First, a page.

A criminal charge for bank fraud can be brought for any scheme to defraud a financial institution; it doesn't have to be a bank. But because it involves the monetary system, bank fraud charges will always be brought in federal criminal court.
This means that considerable resources have typically gone into investigation of the criminal case before charges are ever filed. Often a grand jury has been convened to examine the evidence before an indictment.
Any federal criminal case is a tough fight. Bank fraud is no exception. You need to understand what you are up against and what your options are. You need honest answers and an aggressive defense from the criminal defense lawyer you choose to work with. That's what you will find at the law office of Shaffer & Engle Law Offices, LLC.
A Serious Defense For Financial Crimes
Harrisburg bank fraud lawyer Jeffrey Engle has extensive experience working with clients facing a grand jury investigation and defending clients in federal court for white collar crimes. He has worked both sides of the aisle, as a prosecutor and as a defender. When you are facing a tough fight, with the possibility of prison time, he is there to give you the information you need, to explain your options, and to fight for your rights.
Elisabeth K.H. Pasqualini, Esquire, is also ready to aggressively defend your rights in court if you have been charged with federal bank fraud.
Examining All Your Defense Options
Whether you have been charged with falsifying financial documents, check washing, counterfeiting or forgery, using other people's Social Security numbers to get credit cards, or providing false information in order to commit mortgage fraud, the U.S. Attorney's office doesn't play around.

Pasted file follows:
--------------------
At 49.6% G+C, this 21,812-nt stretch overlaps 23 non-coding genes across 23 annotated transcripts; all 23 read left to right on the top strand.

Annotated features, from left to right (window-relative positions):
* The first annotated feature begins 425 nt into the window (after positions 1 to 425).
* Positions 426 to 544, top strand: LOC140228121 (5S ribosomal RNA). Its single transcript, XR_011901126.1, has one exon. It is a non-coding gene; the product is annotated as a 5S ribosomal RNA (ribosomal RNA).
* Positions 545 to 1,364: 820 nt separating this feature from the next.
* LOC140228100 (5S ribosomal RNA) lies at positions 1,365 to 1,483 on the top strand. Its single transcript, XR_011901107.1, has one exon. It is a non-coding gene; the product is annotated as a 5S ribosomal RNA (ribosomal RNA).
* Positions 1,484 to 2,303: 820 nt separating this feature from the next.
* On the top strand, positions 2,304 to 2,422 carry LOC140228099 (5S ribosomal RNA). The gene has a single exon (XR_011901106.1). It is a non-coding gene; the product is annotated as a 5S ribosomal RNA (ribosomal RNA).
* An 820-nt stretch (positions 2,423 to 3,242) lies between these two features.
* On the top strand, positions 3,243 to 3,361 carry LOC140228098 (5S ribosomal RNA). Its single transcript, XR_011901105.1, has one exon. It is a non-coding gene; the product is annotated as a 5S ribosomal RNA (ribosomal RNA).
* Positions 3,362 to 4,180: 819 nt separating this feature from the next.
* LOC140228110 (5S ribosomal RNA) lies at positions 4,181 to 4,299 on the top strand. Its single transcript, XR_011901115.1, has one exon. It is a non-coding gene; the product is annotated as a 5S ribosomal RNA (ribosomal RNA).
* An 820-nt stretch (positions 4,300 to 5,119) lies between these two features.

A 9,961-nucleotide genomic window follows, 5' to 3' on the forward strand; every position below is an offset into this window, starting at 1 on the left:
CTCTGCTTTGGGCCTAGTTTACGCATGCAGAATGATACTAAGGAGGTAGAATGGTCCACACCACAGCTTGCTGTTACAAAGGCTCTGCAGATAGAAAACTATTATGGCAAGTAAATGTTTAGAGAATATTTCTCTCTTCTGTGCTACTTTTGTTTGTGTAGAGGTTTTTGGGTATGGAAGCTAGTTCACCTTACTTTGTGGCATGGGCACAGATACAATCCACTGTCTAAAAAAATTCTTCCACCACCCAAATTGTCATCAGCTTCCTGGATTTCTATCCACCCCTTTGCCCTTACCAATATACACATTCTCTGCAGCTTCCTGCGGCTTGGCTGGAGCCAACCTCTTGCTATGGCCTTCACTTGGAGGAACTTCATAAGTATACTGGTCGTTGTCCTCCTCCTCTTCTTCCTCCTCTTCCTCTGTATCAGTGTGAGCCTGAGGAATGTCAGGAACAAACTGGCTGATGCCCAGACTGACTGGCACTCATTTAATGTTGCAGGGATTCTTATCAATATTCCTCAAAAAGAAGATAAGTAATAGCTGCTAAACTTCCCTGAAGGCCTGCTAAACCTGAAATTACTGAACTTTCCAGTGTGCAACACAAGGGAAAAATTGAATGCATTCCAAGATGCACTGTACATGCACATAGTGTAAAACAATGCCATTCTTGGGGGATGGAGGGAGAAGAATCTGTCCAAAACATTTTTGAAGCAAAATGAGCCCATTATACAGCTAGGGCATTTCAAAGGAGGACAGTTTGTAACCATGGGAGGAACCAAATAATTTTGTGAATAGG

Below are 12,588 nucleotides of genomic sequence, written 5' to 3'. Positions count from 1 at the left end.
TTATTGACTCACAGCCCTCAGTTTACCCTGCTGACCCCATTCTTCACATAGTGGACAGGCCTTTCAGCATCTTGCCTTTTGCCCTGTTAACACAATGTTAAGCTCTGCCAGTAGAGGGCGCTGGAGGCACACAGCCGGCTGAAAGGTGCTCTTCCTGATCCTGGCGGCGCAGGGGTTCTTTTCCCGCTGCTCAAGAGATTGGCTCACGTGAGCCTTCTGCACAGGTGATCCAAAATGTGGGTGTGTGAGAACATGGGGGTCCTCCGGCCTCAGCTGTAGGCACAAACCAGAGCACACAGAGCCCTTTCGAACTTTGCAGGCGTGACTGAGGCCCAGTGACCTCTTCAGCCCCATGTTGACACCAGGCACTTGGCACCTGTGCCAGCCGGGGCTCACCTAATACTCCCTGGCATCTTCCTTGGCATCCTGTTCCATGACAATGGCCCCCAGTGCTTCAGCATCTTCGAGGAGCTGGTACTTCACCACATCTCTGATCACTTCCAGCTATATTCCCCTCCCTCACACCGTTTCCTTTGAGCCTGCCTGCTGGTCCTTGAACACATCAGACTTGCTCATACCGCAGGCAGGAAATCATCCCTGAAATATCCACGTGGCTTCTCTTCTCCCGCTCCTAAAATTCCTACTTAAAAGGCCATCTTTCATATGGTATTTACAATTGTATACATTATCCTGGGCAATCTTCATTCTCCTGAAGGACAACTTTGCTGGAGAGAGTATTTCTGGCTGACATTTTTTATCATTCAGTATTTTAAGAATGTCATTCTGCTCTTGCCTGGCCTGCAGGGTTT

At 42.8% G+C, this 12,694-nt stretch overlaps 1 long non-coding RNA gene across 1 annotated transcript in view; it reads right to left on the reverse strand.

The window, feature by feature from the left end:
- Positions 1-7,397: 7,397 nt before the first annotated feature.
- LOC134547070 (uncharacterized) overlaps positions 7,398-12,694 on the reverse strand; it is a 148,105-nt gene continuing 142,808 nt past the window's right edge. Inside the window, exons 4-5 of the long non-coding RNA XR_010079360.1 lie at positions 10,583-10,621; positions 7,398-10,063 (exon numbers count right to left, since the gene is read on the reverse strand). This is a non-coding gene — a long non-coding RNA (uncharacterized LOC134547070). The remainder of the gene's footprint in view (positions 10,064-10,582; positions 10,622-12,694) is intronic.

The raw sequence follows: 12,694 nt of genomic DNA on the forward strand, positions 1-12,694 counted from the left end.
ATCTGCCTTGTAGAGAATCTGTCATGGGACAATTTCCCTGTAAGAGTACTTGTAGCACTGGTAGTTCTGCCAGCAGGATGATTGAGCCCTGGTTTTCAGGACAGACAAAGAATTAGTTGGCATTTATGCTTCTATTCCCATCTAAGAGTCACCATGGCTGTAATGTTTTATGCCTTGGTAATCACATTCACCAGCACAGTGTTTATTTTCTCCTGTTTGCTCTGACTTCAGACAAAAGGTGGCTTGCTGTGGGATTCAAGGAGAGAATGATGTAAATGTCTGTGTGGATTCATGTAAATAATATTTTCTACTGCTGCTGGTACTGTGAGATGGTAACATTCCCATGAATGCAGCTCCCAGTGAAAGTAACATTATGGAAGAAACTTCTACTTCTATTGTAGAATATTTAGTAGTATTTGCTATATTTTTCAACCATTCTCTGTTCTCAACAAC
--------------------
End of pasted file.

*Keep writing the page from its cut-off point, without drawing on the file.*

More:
If there is cause to believe that evidence was obtained in violation of your constitutional rights, we will try to get that evidence suppressed or thrown out. If it's possible to negotiate sentencing alternatives with the prosecutor, we will try to do that.
Have You Been Subpoenaed To Appear Before A Grand Jury?
If you have been subpoenaed to appear before a grand jury, either as a person of interest or as a witness in a grand jury investigation, you do not have to agree to appear or to testify. In some cases, it may be in your best interest to do so and in other cases, it is not. Before you go before a grand jury, talk with a lawyer and understand your rights.
For prompt, effective and skillful legal defense, contact an attorney at Shaffer & Engle Law Offices, LLC, in Harrisburg.
Learn more about federal criminal charges on our Criminal Law Blog.